“As soon as black folks start having a good time, they call the cops,” he said, shaking his head. “White folks are strange.”
Bobbie, who’d been real quiet, stubbed out her cigarette. She looked at Eric and asked him what he was lookin’ at. Eyes droppin’ to the blacktop, he pawed at it and said, “Nothin’.” Jr. Lee burst out laughin’. Damon looked at Eric, frowned, and shook his head. He sat down next to me so we were all sittin’ there together, except Eric. He was standin’, rubbing his Cons against the blacktop, lookin’ a fool.
For a while, no one said nothin’. The only sound was Jr. Lee’s hummin’. Then Damon suggested we all go to Ruta Mae’s. There’s always action at her place. One time, when I was peeking under her bedroom window shade, she and some dude was gettin’ it on!
I was about to say I’d go, but… well, Bobbie never went over to Ruta Mae’s. In the past, she’d made it clear she wasn’t interested in listening to or watching Ruta Mae. So, I told Damon I was fine just hangin’ out outside the 7-Eleven. He said he’d be at Ruta Mae’s if I changed my mind. Then he and Eric left. That Eric’s like a puppy following his master.
Bobbie stood up and started pacing. She said that someday she was gonna get out of this boring town and be somewhere exciting.
She said, “I’m gonna be famous.”
“Ain’t no one famous ever come from here,” said Jr. Lee.
“I’ll be the first,” she replied with a firm nod.
Jr. Lee said he was gonna be a dentist and make lots of money. Made sense to me. He’d have a captive audience that had to listen to him talk all day. I couldn’t think of anything I wanted to be but getting out of this boring town sure sounded good to me.
Then, I spotted Frankie comin’ our way. That sucker’s trouble. When we were in grade school, the boy had a lazy eye so everyone made fun of him. Now he acts bad. Them white boys think he’s the baddest dude on the planet, but that’s bull. He called Eric a faggot one day and Damon kicked his ass. Frankie swore he’d get even, but he ain’t even tried. He knows he don’t wanna mess with Damon.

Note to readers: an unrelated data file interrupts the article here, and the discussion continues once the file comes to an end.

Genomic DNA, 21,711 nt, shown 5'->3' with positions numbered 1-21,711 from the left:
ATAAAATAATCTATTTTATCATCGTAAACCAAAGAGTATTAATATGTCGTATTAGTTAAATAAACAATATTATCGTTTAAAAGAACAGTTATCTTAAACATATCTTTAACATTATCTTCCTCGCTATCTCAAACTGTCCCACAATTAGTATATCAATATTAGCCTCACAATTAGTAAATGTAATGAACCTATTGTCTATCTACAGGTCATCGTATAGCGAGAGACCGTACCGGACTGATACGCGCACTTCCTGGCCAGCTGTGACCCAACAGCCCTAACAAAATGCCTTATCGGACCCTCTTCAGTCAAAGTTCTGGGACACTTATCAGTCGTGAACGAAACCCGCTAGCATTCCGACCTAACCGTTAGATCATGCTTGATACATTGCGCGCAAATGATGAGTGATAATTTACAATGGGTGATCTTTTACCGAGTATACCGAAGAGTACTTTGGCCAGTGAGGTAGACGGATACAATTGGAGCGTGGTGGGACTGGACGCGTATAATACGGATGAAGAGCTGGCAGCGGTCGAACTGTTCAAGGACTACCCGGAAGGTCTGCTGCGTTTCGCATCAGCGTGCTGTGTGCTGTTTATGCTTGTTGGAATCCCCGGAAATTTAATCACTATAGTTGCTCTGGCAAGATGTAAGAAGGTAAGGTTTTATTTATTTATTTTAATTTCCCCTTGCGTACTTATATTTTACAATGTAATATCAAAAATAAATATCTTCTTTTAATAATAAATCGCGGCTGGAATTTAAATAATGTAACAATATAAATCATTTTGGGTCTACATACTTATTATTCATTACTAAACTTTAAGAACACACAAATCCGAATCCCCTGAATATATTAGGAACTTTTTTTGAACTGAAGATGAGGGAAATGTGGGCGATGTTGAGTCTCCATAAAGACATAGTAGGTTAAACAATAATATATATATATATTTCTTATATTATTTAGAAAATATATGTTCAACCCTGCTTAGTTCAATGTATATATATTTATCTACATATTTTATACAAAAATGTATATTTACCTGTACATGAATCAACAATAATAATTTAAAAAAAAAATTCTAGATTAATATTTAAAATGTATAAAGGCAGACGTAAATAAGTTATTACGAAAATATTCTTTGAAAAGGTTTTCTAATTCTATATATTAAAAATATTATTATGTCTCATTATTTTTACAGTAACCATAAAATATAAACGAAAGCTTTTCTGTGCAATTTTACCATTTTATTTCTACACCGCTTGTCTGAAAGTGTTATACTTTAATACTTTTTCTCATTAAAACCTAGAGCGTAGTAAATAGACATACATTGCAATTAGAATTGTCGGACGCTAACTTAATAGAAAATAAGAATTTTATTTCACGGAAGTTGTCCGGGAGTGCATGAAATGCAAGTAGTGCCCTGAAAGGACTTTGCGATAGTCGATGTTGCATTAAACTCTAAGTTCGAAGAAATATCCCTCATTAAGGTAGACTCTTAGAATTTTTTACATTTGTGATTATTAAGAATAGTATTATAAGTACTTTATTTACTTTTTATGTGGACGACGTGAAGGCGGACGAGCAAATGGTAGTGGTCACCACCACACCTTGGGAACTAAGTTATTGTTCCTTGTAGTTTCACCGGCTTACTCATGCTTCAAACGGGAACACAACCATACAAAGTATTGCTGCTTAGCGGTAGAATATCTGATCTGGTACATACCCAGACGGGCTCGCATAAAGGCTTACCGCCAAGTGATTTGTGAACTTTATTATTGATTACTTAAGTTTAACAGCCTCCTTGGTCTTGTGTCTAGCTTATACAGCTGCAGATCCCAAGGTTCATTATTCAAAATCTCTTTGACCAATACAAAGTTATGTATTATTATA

Frankie stopped dead in front of me. “Yo, Jr. Lee, man, it’s hot,” he said. “Let me hold a dollar so I can get me something to drink.”
“What you think your broke ass gonna buy to drink with a dollar?” asked Bobbie.
“I got some change right here.” Frankie drew his hand from his pocket and opened his palm revealing some coins.
Jr. Lee looked at Bobbie. She shrugged and told him to do what he wanted. Jr. Lee handed Frankie a dollar which he then pocketed along with his change. Frankie asked what was going on. Bobbie said nothin’. Jr. Lee’s mouth was off and running. He told Frankie about Babe Boy and his boys, Slick and the dudes playin’ ball in the park, the cops crashing Janine’s party, and Damon and Eric going to Ruta Mae’s.
As Jr. Lee blabbed on, Frankie pulled out a penknife and pretended to clean under his fingernails. When Jr. Lee came up for air, Frankie said he’d been at Billy Jackson’s house and some of the gang was over there in the woods drinkin’ wine they’d stole’ from Billy’s grandfather’s cupboard. He also said Kitty was drunk and making out with all the guys. Jr. Lee, bein’ one of those mind mouth people, said Kitty was Frankie’s ole lady. Bad move.
Frankie grabbed Jr. Lee in a headlock, yanked him to his feet, and put the knife blade to his throat. Jr. Lee’s eyes were buggin’ and he looked like he was gonna piss his pants. Bobbie walked over to Frankie and told him to let Jr. Lee be. Frankie stared at her for a moment, snapped the knife shut, then put it in his pocket. He told Jr. Lee he was a pipsqueak and that he was lucky Bobbie had been there or he would’ve stabbed him. Jr. Lee was just standing there, his lips quivering. Frankie said he was going back to Billy Jackson to get himself some more wine and left. I told Jr. Lee he ought to know better than to provoke ignorant suckers like Frankie.
We sat for a while talkin’, just killing time. Finally, with it getting late we figured we might as well head home. Jr. Lee and I headed off in one direction and Bobbie in the other. I looked back at her over my shoulder. Her braid was gently swinging with every step she took.
Jr. Lee launched into another of his monologues just as Bobbie turned and yelled she’d meet us again tomorrow night. I waved to her while Jr. Lee continued talkin’ a blue streak. I wasn’t listenin’ to a word he was sayin’. I was already thinkin’ about tomorrow night.